Ask us to describe Ariete and we’ll give you a few different answers. It’s a restaurant for people who want to eat food you won’t find anywhere else in Miami. It’s a casual neighborhood spot where you can sit at the bar and make a mess out of a really good burger. It’s a special occasion place where you can order a nice bottle of wine and wear clothes from that fancy part of your closet you never have a good excuse to visit.
And that’s the hard thing about Ariete. It’s a multiple-choice question where every answer is correct, but the best way to sum it up is to say it’s simply one of the best places to eat in Miami.
Of all the special things about this Coconut Grove restaurant, it’s the food that stands out the most - and that’s because the menu really bounces all over the place. There are very Miami things we see a lot, like croquetas, ceviche, and a frita, but there are also dishes that sound like they were selected by throwing darts at different pages of an old French cookbook.
You can start your meal with a beef tongue tartine or rabbit en croute. There’s venison done two ways (which we see in Miami restaurants less often than Pat Riley riding a manatee) and royal osetra caviar served with tater tots. And just when you’ve almost used up all your data Googling dishes from the menu, you see things like mamey soup, grouper, and oysters, and suddenly, you’re back in South Florida. Usually, a menu like this is one big red flag, but here you can order it all with confidence because Ariete somehow makes eating venison tartare, fried whole smelts, and a double cheeseburger in the same meal feel natural.
Maybe it’s because the space is so comfortable, with low ceilings, just the right number of tables, and the kind of laid-back atmosphere that can make a two-hour dinner feel like 30 minutes. The service is also consistently excellent. The courses are paced perfectly and servers describe the slightly more confusing dishes - like the unexpectedly great plantain gnocchi - with the gentle authority of a very good fourth-grade teacher explaining the concept of fractions.
Even though the food can be upscale enough to justify a violinist in the dining room, you won’t feel weird if you come here by yourself, sit at the bar, and hang out with a cheeseburger. You could also bring a date, or your parents, or both when the time comes to introduce them over some grilled oysters and a cocktail named after Ron Magill. Or come with your boss and jockey for that raise over a 36 oz ribeye. There’s no wrong answer for, “Why should you eat at Ariete?” So instead of wasting any more time, just pick a reason and come.
Oftentimes, it’s not smart to mess with the classics. But we’re all for innovation that involves smoked head cheese and kimchi aioli that tastes this good.
These crispy little smelts are like french fries in fish form and come with a charred-lime aioli that’s good enough to justify double-dipping.
These hot little oysters are one of the most popular plates at Ariete because they swap your typical mignonette for chive, lemon, and a large amount of bone marrow butter - which is like upgrading from a reliable sedan to a Ferrari rocketship that runs on bone marrow butter.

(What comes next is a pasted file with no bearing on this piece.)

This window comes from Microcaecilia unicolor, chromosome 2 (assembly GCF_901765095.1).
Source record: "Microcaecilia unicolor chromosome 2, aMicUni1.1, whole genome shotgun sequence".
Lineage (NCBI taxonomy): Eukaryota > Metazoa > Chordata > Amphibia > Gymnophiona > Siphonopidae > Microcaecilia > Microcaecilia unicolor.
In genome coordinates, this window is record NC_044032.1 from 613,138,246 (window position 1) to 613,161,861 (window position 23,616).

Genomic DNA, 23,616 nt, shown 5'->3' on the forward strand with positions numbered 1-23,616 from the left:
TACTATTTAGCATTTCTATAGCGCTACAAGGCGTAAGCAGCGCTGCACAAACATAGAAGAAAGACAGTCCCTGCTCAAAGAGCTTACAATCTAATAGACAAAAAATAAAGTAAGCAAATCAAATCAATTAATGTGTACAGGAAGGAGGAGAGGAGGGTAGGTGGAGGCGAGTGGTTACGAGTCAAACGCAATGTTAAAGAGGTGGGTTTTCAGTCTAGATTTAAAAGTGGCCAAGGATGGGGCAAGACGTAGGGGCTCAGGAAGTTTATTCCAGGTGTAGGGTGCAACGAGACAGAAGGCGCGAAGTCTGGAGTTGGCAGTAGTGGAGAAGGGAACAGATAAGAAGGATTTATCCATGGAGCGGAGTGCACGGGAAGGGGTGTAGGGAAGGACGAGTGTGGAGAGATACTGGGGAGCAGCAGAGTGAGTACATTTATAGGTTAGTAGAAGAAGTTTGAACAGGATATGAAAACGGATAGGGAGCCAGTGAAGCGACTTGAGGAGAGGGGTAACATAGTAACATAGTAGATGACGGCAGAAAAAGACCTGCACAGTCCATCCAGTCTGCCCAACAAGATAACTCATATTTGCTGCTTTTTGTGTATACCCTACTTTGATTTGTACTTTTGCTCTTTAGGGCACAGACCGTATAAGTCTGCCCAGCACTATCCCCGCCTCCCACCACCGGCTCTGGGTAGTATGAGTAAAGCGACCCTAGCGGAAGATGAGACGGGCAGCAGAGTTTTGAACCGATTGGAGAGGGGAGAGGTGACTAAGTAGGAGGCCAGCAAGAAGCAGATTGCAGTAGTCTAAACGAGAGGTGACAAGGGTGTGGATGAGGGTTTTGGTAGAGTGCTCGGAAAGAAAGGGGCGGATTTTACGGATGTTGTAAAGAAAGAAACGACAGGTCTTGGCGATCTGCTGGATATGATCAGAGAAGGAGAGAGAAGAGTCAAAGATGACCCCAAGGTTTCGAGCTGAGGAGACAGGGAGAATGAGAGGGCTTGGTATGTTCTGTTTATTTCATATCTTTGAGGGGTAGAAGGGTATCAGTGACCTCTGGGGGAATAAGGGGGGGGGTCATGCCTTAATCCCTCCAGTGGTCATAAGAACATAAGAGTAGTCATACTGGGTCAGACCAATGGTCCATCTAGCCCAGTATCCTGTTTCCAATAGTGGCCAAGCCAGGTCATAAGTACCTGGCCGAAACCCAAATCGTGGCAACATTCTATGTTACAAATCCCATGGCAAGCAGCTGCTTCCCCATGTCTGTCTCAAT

Fresh ceviche is usually always a safe bet, and it’s predictably great here. Their version comes in a healthy pool of sweet lychee leche de tigre, which is both fun to eat and say five times in a row.
The tongue in this dish comes sliced thin and placed on a thick, fluffy piece of toast with cheddar and some greens. It’s very good and might make you say something like, “This tongue is so tender,” which we hope is the first time you’ve ever said that out loud.
We have yet to find a form of plantain that’s not delicious when done right and now we can add “gnocchi” to that list. This dish really does look, taste, and feel like gnocchi. If we were a potato, we’d feel very threatened at how good this soft, bouncy plantain is doing our job.
This is an absolutely wonderful (and very thick) burger with two patties, American cheese, pickles, and secret sauce between a sesame seed bun. We know there’s a lot of fancy-sounding things on the menu, but this is just as tasty as anything here.
If you skipped a cheese plate, and are now panicking because you realize you might go an entire meal without cheese - relax, take a deep breath, and order this. There’s delicious stretchy cheese, but also tropical fruit and tupelo honey. It’s light enough to fool you into thinking you just had some sort of creamy salad.
If we have mixed feelings about one dish at Ariete, it’s this. But it’s not because the short rib is bad - this is an impressively tender slab of meat. It’s just incredibly rich and fatty. It’s like eating your way through a bowl of butter and cookie dough in meat form: good in the first bite, exhausting by the third. Order it if you have at least three people to share with, but if you try and take this down alone, you will fall into a decades-long meat coma and miss your grandchild’s graduation.
If you’re someone who worries about venison tasting gamey, know that won’t happen with this beautiful medium-rare cut. And if you’re someone who knows venison can be just as tasty as a great piece of beef when handled right, you probably already ordered this.
The crazy thing about Ariete’s flan isn’t necessarily that they use candy cap mushrooms in the custard, but that they’ve found a way to vastly improve a dessert we thought we’d tasted every conceivable version of.